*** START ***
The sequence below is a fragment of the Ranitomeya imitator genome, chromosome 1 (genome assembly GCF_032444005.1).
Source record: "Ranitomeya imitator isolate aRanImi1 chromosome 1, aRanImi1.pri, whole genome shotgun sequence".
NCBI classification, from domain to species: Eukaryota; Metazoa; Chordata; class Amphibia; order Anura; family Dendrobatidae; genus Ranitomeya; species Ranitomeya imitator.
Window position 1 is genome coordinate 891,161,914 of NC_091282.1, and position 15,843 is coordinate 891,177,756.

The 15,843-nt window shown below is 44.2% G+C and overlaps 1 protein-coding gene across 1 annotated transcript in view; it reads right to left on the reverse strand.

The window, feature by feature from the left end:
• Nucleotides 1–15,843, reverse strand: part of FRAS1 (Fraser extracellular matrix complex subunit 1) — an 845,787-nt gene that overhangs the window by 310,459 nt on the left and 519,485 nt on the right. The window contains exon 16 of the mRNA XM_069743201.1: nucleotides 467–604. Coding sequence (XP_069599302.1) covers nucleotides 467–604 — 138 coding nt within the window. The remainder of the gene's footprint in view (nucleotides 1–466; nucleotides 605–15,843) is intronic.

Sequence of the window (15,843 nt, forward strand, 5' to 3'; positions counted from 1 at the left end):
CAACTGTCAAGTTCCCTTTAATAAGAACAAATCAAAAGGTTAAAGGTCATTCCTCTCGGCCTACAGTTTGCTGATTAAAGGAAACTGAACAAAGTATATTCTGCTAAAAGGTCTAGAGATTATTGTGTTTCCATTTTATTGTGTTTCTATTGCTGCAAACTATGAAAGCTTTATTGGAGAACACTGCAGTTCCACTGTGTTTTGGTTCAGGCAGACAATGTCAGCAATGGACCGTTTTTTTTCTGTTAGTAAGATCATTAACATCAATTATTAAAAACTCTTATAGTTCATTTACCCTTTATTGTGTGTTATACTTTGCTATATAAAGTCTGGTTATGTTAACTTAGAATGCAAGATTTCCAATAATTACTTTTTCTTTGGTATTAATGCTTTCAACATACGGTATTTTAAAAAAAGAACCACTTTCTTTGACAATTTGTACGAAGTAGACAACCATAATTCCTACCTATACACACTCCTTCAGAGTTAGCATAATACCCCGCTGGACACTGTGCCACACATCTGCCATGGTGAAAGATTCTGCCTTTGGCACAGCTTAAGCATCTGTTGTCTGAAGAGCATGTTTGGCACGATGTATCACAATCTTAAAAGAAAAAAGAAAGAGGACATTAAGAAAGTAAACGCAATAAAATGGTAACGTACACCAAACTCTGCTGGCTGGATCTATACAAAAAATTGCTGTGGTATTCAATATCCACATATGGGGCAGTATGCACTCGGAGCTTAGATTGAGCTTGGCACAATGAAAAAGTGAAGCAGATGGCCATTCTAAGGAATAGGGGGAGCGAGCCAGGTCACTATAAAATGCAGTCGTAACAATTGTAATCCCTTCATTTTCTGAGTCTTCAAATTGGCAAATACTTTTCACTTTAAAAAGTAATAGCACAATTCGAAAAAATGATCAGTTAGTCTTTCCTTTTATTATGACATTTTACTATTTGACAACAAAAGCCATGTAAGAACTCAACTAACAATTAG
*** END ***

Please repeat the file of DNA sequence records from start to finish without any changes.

The sequence below is a fragment of the Ranitomeya imitator genome, chromosome 1 (genome assembly GCF_032444005.1).
Source record: "Ranitomeya imitator isolate aRanImi1 chromosome 1, aRanImi1.pri, whole genome shotgun sequence".
NCBI classification, from domain to species: Eukaryota; Metazoa; Chordata; class Amphibia; order Anura; family Dendrobatidae; genus Ranitomeya; species Ranitomeya imitator.
Window position 1 is genome coordinate 891,161,914 of NC_091282.1, and position 15,843 is coordinate 891,177,756.

The 15,843-nt window shown below is 44.2% G+C and overlaps 1 protein-coding gene across 1 annotated transcript in view; it reads right to left on the reverse strand.

The window, feature by feature from the left end:
• Nucleotides 1–15,843, reverse strand: part of FRAS1 (Fraser extracellular matrix complex subunit 1) — an 845,787-nt gene that overhangs the window by 310,459 nt on the left and 519,485 nt on the right. The window contains exon 16 of the mRNA XM_069743201.1: nucleotides 467–604. Coding sequence (XP_069599302.1) covers nucleotides 467–604 — 138 coding nt within the window. The remainder of the gene's footprint in view (nucleotides 1–466; nucleotides 605–15,843) is intronic.

Sequence of the window (15,843 nt, forward strand, 5' to 3'; positions counted from 1 at the left end):
CAACTGTCAAGTTCCCTTTAATAAGAACAAATCAAAAGGTTAAAGGTCATTCCTCTCGGCCTACAGTTTGCTGATTAAAGGAAACTGAACAAAGTATATTCTGCTAAAAGGTCTAGAGATTATTGTGTTTCCATTTTATTGTGTTTCTATTGCTGCAAACTATGAAAGCTTTATTGGAGAACACTGCAGTTCCACTGTGTTTTGGTTCAGGCAGACAATGTCAGCAATGGACCGTTTTTTTTCTGTTAGTAAGATCATTAACATCAATTATTAAAAACTCTTATAGTTCATTTACCCTTTATTGTGTGTTATACTTTGCTATATAAAGTCTGGTTATGTTAACTTAGAATGCAAGATTTCCAATAATTACTTTTTCTTTGGTATTAATGCTTTCAACATACGGTATTTTAAAAAAAGAACCACTTTCTTTGACAATTTGTACGAAGTAGACAACCATAATTCCTACCTATACACACTCCTTCAGAGTTAGCATAATACCCCGCTGGACACTGTGCCACACATCTGCCATGGTGAAAGATTCTGCCTTTGGCACAGCTTAAGCATCTGTTGTCTGAAGAGCATGTTTGGCACGATGTATCACAATCTTAAAAGAAAAAAGAAAGAGGACATTAAGAAAGTAAACGCAATAAAATGGTAACGTACACCAAACTCTGCTGGCTGGATCTATACAAAAAATTGCTGTGGTATTCAATATCCACATATGGGGCAGTATGCACTCGGAGCTTAGATTGAGCTTGGCACAATGAAAAAGTGAAGCAGATGGCCATTCTAAGGAATAGGGGGAGCGAGCCAGGTCACTATAAAATGCAGTCGTAACAATTGTAATCCCTTCATTTTCTGAGTCTTCAAATTGGCAAATACTTTTCACTTTAAAAAGTAATAGCACAATTCGAAAAAATGATCAGTTAGTCTTTCCTTTTATTATGACATTTTACTATTTGACAACAAAAGCCATGTAAGAACTCAACTAACAATTAG